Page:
The Biopolitics of Race and the Post-Genomic Turn to Caste
Bertholf, Garry J.
MetadataShow full item record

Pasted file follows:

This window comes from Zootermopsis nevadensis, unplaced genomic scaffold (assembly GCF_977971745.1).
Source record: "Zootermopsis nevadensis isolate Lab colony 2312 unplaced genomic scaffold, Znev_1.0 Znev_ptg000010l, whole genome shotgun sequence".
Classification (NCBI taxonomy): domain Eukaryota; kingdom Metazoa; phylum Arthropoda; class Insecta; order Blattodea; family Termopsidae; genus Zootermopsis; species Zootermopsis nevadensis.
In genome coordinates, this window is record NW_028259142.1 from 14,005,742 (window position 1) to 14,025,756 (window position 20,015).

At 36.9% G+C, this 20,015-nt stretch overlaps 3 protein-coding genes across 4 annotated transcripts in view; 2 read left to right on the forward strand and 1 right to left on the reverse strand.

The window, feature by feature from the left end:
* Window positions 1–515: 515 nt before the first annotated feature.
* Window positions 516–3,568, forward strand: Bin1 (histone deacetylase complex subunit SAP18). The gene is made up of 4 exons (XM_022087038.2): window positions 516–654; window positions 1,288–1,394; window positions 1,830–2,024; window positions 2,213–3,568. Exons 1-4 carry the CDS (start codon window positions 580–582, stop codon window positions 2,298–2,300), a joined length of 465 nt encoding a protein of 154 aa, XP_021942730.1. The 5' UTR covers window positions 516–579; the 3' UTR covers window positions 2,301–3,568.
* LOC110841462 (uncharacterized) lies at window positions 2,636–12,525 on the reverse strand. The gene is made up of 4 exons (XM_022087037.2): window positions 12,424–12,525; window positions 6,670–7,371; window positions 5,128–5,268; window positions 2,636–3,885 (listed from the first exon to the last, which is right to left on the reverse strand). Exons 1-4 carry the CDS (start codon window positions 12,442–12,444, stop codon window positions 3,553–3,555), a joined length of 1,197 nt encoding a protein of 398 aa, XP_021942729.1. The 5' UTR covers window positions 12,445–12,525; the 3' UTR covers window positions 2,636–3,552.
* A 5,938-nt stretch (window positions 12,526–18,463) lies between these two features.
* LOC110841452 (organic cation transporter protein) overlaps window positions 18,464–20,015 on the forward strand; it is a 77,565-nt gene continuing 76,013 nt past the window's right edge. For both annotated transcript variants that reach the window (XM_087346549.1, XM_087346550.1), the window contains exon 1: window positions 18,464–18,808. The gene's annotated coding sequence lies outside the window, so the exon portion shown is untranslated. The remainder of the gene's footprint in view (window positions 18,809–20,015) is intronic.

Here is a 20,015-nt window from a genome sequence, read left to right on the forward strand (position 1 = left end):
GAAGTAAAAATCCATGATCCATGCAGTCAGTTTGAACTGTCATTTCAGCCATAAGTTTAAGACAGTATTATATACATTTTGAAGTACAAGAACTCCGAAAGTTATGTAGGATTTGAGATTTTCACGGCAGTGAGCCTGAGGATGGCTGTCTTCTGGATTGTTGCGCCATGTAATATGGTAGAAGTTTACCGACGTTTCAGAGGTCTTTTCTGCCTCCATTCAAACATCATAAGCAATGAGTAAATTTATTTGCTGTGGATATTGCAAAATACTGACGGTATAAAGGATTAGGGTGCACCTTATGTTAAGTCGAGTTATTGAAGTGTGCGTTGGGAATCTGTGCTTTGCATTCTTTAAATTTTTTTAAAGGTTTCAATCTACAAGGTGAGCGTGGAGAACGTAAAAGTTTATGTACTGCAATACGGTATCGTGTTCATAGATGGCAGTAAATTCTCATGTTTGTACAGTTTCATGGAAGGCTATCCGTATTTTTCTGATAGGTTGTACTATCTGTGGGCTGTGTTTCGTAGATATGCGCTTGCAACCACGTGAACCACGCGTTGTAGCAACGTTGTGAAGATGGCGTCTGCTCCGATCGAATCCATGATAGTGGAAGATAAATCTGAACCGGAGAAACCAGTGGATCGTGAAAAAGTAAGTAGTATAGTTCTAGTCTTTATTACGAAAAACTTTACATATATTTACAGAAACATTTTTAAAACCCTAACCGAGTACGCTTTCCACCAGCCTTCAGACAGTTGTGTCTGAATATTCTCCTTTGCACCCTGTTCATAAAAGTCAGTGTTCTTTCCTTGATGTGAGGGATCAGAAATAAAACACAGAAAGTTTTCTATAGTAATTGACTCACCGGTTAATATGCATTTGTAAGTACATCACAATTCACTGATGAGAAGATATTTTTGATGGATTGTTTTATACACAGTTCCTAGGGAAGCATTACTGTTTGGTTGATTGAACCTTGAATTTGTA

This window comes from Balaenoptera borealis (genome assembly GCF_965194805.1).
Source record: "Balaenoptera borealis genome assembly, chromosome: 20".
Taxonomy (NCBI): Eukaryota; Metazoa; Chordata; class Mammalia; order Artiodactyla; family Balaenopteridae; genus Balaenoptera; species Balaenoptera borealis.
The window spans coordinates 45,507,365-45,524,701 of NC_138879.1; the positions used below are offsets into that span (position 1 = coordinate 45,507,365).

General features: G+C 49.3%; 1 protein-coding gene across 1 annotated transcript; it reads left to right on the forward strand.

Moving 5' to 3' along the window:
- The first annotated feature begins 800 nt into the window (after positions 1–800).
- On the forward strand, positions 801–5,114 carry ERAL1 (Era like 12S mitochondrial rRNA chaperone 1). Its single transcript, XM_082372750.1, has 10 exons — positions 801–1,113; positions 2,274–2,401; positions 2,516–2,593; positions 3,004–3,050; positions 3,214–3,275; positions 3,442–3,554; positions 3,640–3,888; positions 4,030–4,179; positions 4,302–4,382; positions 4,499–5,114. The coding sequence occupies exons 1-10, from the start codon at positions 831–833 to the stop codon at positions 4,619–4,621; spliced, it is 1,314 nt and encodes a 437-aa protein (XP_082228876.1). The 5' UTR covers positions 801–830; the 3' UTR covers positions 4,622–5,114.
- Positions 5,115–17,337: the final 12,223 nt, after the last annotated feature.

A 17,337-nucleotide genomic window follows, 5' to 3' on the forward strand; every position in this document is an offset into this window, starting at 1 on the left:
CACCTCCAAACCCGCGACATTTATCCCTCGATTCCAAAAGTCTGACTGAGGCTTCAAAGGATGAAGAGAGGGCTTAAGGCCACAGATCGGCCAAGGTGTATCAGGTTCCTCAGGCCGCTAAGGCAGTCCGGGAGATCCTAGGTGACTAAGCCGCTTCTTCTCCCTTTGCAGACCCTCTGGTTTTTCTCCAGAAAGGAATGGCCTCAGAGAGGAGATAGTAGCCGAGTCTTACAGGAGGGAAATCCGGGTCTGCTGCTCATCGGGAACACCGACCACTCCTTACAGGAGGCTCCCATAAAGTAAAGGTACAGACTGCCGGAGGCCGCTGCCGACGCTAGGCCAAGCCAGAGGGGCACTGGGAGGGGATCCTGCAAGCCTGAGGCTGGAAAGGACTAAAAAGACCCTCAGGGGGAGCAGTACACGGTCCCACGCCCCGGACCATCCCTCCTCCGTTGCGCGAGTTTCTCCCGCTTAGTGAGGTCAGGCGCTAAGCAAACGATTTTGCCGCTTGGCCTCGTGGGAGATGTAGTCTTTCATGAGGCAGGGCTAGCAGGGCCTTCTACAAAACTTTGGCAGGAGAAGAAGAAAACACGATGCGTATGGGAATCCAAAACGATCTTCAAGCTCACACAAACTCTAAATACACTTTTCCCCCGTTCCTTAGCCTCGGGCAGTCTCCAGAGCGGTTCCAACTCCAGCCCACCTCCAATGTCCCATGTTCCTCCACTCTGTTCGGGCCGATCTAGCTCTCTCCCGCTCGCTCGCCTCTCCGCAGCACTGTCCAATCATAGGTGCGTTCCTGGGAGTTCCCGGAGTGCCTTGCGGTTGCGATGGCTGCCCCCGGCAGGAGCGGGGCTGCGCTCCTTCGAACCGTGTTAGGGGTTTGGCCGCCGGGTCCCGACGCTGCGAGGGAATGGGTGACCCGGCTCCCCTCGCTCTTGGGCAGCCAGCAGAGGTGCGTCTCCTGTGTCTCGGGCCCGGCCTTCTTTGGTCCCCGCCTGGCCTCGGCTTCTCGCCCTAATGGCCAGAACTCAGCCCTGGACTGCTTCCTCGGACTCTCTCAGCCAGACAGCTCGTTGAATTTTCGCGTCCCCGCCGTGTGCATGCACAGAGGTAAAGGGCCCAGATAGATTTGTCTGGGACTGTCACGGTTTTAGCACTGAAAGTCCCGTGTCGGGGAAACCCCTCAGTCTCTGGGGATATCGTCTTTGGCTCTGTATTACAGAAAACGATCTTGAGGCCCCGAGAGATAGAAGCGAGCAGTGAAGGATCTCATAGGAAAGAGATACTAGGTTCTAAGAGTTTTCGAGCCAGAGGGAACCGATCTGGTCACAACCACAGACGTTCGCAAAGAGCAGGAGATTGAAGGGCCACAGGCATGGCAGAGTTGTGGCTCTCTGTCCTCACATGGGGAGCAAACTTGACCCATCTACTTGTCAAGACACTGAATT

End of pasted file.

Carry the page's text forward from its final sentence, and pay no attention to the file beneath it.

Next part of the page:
At the turn of the twenty-ﬁrst century, the Human Genome Project seemed to have dispelled ﬁnally the biological notion of race. This situation has changed over the last decade or so with the emergence of race-based pharmacogenomics. In 2005, for example. the FDA approved the ﬁrst race-speciﬁc drug, BiDil, to treat heart failure in black patients. At the same time that the biotechnology and pharmaceutical industries conspire to secure race~speciﬁc product patents and prescription drugs—~patents and drugs which necessarily incorporate assumptions of racial difference at the genetic level--they threaten to reinforce existing medical stereotypes and racial pathologies associated with African Americans. This study posits health as an ongoing political project and calls our attention to the perils of contemporary racial pseudoscience. The time is now ripe to ask how the FDA's approval of race—based biotechnology in the United States might have provided a most dangerous precedent for public health policies, regulatory agencies. pharmacogenomics, and healthcare practices in India, where the phenotypical differences between “Ancestral North lndians"(ANl) and “Ancestral South lndians'(ASI)--a distinction recently made by scientists at the Center for Cellular and Molecular Biology in Hyderabad»is an especially telling example of how the language of epidemiology in India is becoming “racialized". Indeed, Kumarasamy Thangaraj and Lalii Singh, for example, have gone so far as to posit the biological determination of caste (as if caste, like race, is some kind of “natural” division of human beings; and here we would do well to pay heed to the recent work of, say, Ruha Benjamin and Projit Bihari Mukharii). (It has even been rumored- -and I am here also as an ethnographer, hoping to ﬁnd out whether or not--BiDil is now being repurposed in India as a caste-based biotechnology.) I argue that healthcare inequality is disproportionately affecting those who are disproportionately poor, irregardless of race and/or heredity, and that what might be taken up instead of geneticizing health disparities (or pathologizing the so-called "darker" races, "lower" castes, and “ancestral south”) is responsible intellectual work and protracted political action. This seminar will posit race- and caste-based biotechnologies as iterations of the same postegenomic, biopolitical strategy-~a global strategy attempting to shift our political center of gravity rightward, toward pseudoscientific explanations of health disparities as a matter of genetic and hereditary predisposition rather than economic inequality.